By Joseph Montebello | firstname.lastname@example.org
Seated on a comfortable sofa at Weatherstone, her home in Sharon, CT, clad in simple navy cotton trousers, gingham shirt, flat shoes, her hair in a ponytail, it’s hard to equate this Carolyne Roehm with the one from her former life.
Act one: The couple of the decade
It was the 1980s, the height of conspicuous consumption. Carolyne and her second husband Henry Kravis were the “It Couple” of the decade. When they wed, GQ pronounced the marriage, along with that of Charles and Diana, as one of the twenty weddings of the century. Those were heady times. In addition to living the high life, Roehm had forged a successful career as a fashion designer, creating clothes for women like herself – tall, rich, thin, and very social.
It was in 1973 that Carolyne Jane (Janie) Smith arrived in New York from Kirksville, MO, with $600 and five suitcases of clothes, ready to take the fashion industry by storm. Having majored in fashion at Washington University in St. Louis, Roehm was exposed to fashion world professionals who came to lecture about the business. That is how she met Victor Costa, known as “king of the knockoffs,” taking brand-name designers’ creations and making more affordable copies, which sold like hotcakes. He offered Roehm a job as his assistant.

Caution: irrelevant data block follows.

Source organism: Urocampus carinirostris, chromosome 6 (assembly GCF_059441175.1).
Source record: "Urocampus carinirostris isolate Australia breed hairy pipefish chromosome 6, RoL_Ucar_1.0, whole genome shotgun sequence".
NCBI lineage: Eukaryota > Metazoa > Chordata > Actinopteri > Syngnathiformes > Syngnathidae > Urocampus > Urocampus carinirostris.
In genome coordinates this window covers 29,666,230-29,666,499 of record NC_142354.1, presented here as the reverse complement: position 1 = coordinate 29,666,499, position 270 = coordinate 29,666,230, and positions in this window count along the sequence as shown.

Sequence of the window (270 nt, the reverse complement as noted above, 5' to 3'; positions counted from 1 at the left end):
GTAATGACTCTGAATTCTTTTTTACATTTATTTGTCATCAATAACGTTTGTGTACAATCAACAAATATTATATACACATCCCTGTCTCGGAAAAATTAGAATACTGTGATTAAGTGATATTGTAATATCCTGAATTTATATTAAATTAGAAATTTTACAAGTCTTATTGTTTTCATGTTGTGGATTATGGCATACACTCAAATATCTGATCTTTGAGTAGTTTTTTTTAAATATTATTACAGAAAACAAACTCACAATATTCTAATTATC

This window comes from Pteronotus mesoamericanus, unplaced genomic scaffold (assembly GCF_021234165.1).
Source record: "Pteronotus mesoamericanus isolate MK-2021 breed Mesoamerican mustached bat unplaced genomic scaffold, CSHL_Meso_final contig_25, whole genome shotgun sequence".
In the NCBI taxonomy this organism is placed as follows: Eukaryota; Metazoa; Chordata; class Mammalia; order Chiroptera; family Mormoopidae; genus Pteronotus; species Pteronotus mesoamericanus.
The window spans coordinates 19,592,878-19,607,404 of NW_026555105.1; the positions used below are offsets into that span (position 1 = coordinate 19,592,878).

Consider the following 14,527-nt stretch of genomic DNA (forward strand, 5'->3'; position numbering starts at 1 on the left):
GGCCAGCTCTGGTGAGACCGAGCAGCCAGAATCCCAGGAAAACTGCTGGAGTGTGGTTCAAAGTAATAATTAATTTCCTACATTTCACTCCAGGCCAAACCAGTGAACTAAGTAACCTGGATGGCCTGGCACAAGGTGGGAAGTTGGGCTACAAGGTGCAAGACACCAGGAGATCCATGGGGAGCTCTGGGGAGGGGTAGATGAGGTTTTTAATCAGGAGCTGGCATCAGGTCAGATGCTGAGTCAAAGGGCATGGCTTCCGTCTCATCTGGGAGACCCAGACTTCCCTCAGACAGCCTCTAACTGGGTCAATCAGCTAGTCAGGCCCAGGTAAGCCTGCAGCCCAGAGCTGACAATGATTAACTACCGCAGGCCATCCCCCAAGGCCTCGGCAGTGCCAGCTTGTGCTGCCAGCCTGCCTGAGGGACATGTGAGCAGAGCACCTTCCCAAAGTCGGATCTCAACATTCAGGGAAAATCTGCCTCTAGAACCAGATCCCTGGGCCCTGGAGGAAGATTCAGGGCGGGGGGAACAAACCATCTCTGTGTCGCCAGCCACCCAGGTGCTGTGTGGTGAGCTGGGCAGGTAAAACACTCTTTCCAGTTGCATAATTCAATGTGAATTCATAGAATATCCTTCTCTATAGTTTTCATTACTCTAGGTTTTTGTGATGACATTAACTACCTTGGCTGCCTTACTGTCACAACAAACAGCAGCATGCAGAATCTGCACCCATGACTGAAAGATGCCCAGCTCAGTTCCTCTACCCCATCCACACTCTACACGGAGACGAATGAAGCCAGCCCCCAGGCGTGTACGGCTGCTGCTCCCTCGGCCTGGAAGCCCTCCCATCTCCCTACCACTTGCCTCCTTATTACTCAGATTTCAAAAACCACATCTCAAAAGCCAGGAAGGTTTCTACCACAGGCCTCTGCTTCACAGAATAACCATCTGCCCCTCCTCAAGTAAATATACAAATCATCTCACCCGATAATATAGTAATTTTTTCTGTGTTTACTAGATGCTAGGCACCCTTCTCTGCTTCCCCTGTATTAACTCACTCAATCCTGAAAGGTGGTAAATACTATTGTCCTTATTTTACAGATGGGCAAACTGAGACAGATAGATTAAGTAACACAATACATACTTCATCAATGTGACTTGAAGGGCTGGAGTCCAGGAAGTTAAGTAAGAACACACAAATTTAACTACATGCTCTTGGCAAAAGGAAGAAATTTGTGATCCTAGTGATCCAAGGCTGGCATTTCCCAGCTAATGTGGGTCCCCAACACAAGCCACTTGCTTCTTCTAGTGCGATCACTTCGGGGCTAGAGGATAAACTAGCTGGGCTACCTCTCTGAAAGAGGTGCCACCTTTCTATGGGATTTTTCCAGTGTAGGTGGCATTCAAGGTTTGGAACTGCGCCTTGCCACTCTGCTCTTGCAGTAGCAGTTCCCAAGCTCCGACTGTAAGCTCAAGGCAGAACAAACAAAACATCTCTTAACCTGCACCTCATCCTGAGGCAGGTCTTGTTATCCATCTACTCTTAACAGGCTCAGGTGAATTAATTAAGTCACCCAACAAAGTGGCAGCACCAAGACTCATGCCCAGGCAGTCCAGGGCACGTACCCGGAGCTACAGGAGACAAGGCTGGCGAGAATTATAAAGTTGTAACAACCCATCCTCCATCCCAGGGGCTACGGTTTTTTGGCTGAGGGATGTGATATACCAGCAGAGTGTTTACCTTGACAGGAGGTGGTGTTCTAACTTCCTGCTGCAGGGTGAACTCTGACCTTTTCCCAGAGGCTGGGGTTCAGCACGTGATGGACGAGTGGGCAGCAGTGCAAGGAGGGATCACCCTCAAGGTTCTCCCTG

When that offer was rescinded after she had arrived, Roehm found herself working for Kellwood, a polyester sportswear company. But her goal was to work for Oscar de la Renta and she eventually did – for ten years. It was during this time that she met and married her first husband, German chemical heir Axel Roehm, and went to live in Germany. When the marriage failed after a year or so, she was back working with de la Renta.
A serendipitous introduction to Henry Kravis led, not only to seed money to start her own fashion company, but to romance and her second marriage. Roehm’s dream of having her own clothing line had come true.